George Osborne reveals measures to 'defend our economy'
Published 15 June 2012 by Helen Gradwell
The £140bn scheme is intended to help the economy avoid a second credit crunch.
The Bank of England Governor, Sir Mervyn King, said that the "industrialised world have thrown everything bar the kitchen sink" at the economic crisis, but now "bolder action" is needed.
This comes as the Chancellor George Osborne reveals "new firepower" - a £140bn emergency scheme that's designed to kick-start our economy. It's hoped it will help Britain steer clear of a second credit crunch, which could be caused by the ongoing Eurozone crisis.
"We are rolling up our sleeves and doing everything possible to protect British families and firms," said Mr. Osborne.
These new measures follow other attempts to salvage the economy, for example the £325bn quantitative easing scheme and cutting interest rates to a record low.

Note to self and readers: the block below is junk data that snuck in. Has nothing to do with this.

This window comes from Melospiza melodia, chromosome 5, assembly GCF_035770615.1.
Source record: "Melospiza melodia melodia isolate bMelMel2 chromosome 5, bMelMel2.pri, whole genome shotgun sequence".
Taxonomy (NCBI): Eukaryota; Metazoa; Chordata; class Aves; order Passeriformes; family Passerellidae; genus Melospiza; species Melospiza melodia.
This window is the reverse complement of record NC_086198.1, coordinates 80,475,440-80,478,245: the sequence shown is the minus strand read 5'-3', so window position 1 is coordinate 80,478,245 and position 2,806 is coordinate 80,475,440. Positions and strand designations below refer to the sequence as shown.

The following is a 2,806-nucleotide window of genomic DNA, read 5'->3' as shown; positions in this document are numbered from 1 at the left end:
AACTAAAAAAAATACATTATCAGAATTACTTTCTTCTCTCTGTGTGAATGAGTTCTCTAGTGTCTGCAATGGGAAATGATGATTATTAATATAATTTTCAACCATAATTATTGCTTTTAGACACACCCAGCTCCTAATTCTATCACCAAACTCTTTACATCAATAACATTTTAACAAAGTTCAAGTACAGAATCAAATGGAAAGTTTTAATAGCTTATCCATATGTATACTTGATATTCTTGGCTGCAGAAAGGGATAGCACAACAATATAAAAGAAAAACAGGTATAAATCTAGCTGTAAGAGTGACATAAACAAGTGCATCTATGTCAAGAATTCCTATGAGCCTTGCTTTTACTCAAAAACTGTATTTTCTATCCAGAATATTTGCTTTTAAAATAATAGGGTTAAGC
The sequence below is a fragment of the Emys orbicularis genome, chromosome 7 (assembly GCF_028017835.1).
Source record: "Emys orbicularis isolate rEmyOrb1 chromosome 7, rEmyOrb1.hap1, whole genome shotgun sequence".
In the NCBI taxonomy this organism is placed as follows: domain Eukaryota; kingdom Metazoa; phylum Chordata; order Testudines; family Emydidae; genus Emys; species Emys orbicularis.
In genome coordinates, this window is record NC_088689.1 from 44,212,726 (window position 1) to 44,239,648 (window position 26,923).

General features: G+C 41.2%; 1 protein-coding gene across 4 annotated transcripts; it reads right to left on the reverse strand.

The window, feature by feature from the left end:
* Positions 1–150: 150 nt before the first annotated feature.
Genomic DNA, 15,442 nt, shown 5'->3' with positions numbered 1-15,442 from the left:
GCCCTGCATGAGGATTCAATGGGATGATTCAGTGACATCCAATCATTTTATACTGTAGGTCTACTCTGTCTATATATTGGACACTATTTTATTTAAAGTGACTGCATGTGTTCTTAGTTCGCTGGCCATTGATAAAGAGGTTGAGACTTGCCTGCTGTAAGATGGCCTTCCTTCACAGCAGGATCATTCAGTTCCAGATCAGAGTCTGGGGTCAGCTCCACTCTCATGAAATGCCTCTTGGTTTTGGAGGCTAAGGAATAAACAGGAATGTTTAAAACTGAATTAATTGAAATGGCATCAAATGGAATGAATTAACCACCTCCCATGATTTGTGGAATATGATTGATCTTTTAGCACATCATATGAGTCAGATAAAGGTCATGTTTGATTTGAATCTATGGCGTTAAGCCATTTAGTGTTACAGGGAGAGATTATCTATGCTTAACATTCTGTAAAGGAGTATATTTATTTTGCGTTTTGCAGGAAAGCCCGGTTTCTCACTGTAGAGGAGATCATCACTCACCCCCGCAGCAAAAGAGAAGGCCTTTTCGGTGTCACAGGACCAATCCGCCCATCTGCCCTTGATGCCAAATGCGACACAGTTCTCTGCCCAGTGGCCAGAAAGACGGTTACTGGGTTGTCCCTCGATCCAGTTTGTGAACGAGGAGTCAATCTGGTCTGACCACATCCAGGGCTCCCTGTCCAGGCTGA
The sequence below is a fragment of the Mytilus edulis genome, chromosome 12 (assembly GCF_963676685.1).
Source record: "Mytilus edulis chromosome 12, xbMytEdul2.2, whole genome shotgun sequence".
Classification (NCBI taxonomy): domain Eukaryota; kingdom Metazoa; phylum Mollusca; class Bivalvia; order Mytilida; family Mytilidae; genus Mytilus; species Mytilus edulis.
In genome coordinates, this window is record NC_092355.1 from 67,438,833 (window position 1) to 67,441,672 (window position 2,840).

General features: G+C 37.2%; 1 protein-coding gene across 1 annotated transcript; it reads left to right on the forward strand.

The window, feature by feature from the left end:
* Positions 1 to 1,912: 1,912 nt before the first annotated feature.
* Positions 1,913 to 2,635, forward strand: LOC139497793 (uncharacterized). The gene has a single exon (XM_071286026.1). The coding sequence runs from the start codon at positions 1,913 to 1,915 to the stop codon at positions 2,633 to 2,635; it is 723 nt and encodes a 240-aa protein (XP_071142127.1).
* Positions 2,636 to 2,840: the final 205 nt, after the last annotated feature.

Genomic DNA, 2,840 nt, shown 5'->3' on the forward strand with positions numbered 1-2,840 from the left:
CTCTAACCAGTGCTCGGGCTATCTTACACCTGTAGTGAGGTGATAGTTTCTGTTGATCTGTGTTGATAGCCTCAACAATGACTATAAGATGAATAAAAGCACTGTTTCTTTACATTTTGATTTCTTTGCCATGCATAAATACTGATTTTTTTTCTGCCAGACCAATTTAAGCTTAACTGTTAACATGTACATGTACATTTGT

The Chancellor announced the "funding for lending scheme", which will be run by the Bank of England - which means that it won't add to Government borrowing. It's intended to "provide funding for an extended period of several years, at rates below current market rates and linked to the performance of banks in sustaining or expanding their lending."
This comes alongside another scheme that could let high street banks "swap" their assets temporarily with the Bank of England. In return, they get money they can loan to customers. This could support up to £80bn in new loans, according to estimates. Another emergency scheme will offer six-month liquidity to banks in sections (or 'tranches') which will not be less than £5bn per month.
George Osborne also warned that Greece could be required to leave the Euro in order for the economic crisis to end. He said "The political paradox Europe faces right now is this: some or all of these things are needed for the existing countries in the Eurozone to make their currency work, but it may take Greek exit to make it happen." He said that Greek exit might be effective to "prevent contagion."
He added that "the worst case for everyone would be exit without a sufficiently ambitious response. But carrying on with the current uncertainty and instability is not much better. A time for decisions has come."